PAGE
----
Here I will consider three categories of mystical experience: visions of nature, visions of the beloved, and visions of God.
Visons of nature.
In visions of nature, every object is imbued with significance and importance. Everything is a presence. Everything is ensouled. Everything is holy. Everything is awe-inspiring. The ego is abolished, and one is neither self-conscious nor detached, but conscious of one's self in intimate participation with every other self. There is no desire, except to continue in that state of one-ness.
Jacob Boeme, a Protestant mystic, was sitting in his room one day in 1600 when "his eye fell upon a burnished pewter dish which reflected the sunshine with such marvellous splendour that he fell into an inward ecstasy, and it seemed to him as if he could now look into the principles and deepest foundations of things. He believed that it was only a fancy, and in order to banish it from his mind he went out into the green fields. But here he noticed that he could gaze into the very heart of things, the very herbs and grass, and that actual nature harmonised with what he had inwardly seen."
In 1969, Derek Gibson was travelling to work by motorcycle when he noticed that the sound of his engine had faded to a murmur. "Then everything suddenly changed. I could clearly see everything as before with form and substance, but instead of looking at it all I was looking into everything. I saw beneath the bark of the trees and through the underlying trunks. I was looking into the grass too, and all was magnified beyond measure, to the extent that I could see moving microscopic organisms! Then, not only was I seeing all this, but I was literally inside it all. At the same time as I was looking into this mass of greenery I was aware of every single blade of grass and fold of the trees, as if each had been placed before me one at a time and entered into."
Bernard Berenson: "It was a morning in early summer. A silver haze shimmered and trembled over the lime trees. The air was laden with their fragrance. The temperature was like a caress. I climbed up a tree stump and felt suddenly immersed in It-ness. I did not call it by that name. I had no need for words. It and I were one."
The vision of Nature in our culture most often occurs in childhood or adolescence, before we have become "educated", or in those people who never lost the child-like perception of Nature.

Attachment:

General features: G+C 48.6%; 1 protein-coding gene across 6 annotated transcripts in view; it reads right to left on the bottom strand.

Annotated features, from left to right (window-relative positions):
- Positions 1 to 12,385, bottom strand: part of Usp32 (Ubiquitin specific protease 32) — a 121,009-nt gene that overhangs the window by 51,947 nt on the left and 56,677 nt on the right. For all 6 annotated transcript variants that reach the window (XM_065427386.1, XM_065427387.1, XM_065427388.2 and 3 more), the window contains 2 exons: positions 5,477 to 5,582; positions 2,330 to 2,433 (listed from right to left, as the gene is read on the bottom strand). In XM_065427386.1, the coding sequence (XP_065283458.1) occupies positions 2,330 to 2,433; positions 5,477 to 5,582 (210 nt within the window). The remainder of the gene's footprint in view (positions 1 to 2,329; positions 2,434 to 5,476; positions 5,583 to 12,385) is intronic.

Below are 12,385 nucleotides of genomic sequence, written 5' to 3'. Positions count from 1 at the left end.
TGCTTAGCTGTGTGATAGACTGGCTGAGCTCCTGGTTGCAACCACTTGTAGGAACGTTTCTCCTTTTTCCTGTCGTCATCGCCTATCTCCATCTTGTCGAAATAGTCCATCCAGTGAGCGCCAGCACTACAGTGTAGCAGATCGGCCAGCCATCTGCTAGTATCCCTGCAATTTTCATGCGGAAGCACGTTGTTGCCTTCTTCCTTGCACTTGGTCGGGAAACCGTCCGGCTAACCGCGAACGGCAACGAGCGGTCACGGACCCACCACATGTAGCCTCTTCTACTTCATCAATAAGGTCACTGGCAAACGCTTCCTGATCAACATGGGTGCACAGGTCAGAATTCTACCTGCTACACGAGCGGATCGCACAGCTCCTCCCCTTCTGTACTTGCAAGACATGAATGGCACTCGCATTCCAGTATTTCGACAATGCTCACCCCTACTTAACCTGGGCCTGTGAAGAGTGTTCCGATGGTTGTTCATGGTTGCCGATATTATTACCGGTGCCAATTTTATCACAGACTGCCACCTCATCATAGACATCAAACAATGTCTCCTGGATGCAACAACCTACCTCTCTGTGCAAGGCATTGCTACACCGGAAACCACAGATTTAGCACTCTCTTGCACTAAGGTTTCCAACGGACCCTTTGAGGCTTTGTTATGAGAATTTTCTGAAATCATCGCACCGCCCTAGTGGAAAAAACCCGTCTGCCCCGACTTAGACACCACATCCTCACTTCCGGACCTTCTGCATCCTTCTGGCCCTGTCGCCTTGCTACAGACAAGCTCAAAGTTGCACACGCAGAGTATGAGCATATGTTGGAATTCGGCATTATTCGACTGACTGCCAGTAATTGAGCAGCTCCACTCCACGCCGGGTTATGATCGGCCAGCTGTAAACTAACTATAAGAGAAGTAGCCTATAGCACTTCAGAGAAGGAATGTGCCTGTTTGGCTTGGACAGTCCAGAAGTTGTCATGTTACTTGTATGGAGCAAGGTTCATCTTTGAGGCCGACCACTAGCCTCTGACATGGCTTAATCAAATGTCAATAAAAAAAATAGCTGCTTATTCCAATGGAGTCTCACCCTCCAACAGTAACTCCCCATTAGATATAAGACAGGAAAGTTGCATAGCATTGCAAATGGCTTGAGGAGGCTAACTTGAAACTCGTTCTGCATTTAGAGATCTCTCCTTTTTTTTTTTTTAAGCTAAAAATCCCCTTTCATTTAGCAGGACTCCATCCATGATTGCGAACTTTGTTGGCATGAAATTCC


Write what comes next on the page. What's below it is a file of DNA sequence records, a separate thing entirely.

Wendy Rose-Neill had an experience while gardening. She suddenly became intensely aware of her surroundings: the scent of grass, the sound of birds and of rustling leaves. "I had a sudden impulse to lie face down in the grass," she said, "and as I did so, an energy seemed to flow through me as if I had become part of the earth underneath me. The boundary between my physical self and my surroundings seemed to dissolve and my feeling of separation vanished. In a strange way I felt blended into a total unity with the earth, as if I were made of it and it of me.... I felt as if I had suddenly come alive for the first time, as if I were awakening from a long deep sleep into the real world.... I realized that I was surrounded by an incredible loving energy, and that everything, both living and non-living, is bound inextricably within a kind of consciousness which I cannot describe in words."
Visions of the beloved
In visions of nature we experience the multiple, non-human, impersonal soul of the world. In visions of the beloved we experience the soul of a single person. This can happen in an instant, as in love at first sight. You are in awe, in the presence of your beloved. There is sexual passion, but not lust.
This kind of love is expressed in the medieval tales of courtly love of a knight for his unattainable lady. This is the template for our modern idea of "romantic" love, which we believe transforms the lover's character for the better. Although we believe that we all have a right to fall deeply in love, the pure vision of the beloved is a rare experience. However, many of us are tortured by a more selfish romantic form, an unrequited desire for some remote beauty, perhaps an unattainable film star or pop icon, or a senior boy or girl at school. There is no question of friendship, companionship, or shared interests.
In visions of the beloved, the love we have for the beloved is pure and unselfish, as in love for God. This love for a beloved is a short step away from loving God, and from loving all of creation. We see beauty and grace. The beloved is angelic. The sexual passion is an expression of yearning for two souls to merge and become one.
In such a love, the beloved is all-important: all relations to other people, or to the world, pale into insignificance.
In our divine form as immortal souls, we are all one with God. When incarnated in human bodies we experience separation. Separation brings suffering. The wish to merge with a beloved is an earthly expression of the longing of the soul to leave the body and merge once again with God.
But we tend to invest too much in other individuals - family, children and friends as well as lovers - more than they can bear. This leads inevitably to disappointment when our beloveds turn out not to be the idealised divine figures we adore. The paradox is, that we can only truly love each other when we also love something beyond each other.
A vision of the beloved is a vision of divinity. We are seeing the divine soul, and through that we are connecting with God and all of divinity. Where this connection with God comes first for both partners, the pure love for each other can be mutual and lasting. This is reflected in the idea of getting married "in the eyes of God". But where there is selfish desire, we want total absorption of the other, body and soul, into our own self. This is a hopeless desire, which brings jealous possessive rage, anguish, despair, and emptiness. The beloved becomes unattainable. So, we must each put God first, as God is pure and wholly selfless. Then we can see the reflection of God in our beloved, and we can feel it in ourselves.